Tumor-Induced Paraplegia

Tumor-Induced Paraplegia is a topic covered in the Pocket ICU Management.

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First Things First (assess & treat for the following)

  • The vast majority of cases of tumor-induced paraplegia are from metastatic epidural spinal cord compression (MESCC).
    • Cord compression (CC) is a relatively common CNS complication of cancer.
      • 1/3 of all cancer pts get secondary spinal tumors; 3rd behind liver & lung.
      • 5% of pts who die of cancer get MESCC.
      • 18K new cases in North America each yr.
    • Metastatic presentations are 20 times more common than primary tumors of the cord.
      • Initial manifestation in 10% of cancer pts.
      • Most frequent primaries: breast, lung, prostate, hematopoietic system, renal
      • 95% of spinal mets are extradural.
        • Hematogenous spread to vertebral bodies.
        • CC when spreads to epidural space.
        • Rare etiologies of MESCC: paraspinous extension, marrow replacement (myeloma), foraminal invasion (lymphoma).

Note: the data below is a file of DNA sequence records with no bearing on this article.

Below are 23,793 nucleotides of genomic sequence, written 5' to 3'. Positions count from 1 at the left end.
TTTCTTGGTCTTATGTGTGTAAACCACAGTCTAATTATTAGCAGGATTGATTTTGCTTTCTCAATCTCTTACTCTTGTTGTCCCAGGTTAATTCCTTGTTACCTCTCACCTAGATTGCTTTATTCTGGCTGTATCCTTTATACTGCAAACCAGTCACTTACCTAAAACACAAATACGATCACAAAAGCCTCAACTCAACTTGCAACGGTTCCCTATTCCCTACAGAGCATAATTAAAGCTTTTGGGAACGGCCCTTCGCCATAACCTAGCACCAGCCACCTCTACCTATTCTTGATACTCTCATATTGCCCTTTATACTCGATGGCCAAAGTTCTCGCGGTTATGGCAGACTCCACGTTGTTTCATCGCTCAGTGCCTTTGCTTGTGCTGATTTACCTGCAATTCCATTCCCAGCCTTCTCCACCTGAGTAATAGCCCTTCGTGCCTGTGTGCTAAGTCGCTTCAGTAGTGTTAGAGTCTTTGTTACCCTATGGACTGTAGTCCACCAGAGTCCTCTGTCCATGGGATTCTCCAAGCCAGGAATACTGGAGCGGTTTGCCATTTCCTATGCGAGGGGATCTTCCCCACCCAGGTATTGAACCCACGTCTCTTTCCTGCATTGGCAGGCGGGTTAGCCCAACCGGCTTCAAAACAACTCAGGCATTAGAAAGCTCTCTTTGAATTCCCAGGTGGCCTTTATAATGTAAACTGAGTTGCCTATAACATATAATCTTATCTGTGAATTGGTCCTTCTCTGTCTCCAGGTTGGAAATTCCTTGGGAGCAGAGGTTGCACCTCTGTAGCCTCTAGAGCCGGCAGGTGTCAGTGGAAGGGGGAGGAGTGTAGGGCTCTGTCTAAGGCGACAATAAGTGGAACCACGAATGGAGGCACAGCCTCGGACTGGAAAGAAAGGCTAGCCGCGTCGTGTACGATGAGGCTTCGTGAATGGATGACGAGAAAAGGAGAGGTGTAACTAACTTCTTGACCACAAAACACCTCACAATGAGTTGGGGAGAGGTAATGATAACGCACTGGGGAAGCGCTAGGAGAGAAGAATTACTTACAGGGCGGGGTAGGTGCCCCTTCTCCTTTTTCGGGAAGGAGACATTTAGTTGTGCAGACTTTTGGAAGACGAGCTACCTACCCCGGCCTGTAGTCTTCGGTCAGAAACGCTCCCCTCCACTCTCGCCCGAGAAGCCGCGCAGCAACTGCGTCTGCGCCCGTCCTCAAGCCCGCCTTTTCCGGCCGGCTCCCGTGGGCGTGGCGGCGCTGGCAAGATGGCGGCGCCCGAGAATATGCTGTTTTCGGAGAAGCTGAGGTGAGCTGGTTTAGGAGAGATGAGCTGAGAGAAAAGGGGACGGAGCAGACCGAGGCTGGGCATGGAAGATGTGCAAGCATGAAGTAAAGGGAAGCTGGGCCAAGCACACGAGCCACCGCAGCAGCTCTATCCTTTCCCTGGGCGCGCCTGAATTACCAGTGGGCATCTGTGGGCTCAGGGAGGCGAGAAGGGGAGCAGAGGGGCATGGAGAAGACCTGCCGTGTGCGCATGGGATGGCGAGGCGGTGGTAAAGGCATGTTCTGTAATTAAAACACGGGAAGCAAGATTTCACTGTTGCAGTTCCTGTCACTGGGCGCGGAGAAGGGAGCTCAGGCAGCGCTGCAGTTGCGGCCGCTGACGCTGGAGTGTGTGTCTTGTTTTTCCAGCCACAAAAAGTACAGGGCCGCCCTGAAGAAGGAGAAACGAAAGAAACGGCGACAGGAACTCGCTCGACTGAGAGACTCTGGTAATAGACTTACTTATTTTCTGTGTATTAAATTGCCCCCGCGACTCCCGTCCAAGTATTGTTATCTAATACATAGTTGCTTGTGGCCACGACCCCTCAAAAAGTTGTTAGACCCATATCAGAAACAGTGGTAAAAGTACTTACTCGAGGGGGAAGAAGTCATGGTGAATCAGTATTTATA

• Rare etiologies of tumor-induced paraplegia.
    • Intradural metastases (<5%) can be either within the cord (intramedullary) or extramedullary.
    • Primary spinal cord tumors (about 1/100,000) are very rare. Don’t usually present w/ paraplegia.
    • Anatomically possible though rare causes of tumor-induced paraplegia are midline cerebral lesions w/ bifrontal involvement. The motor areas of the lower extremities are located next to each other midline on the precentral gyrus.

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Last updated: May 16, 2010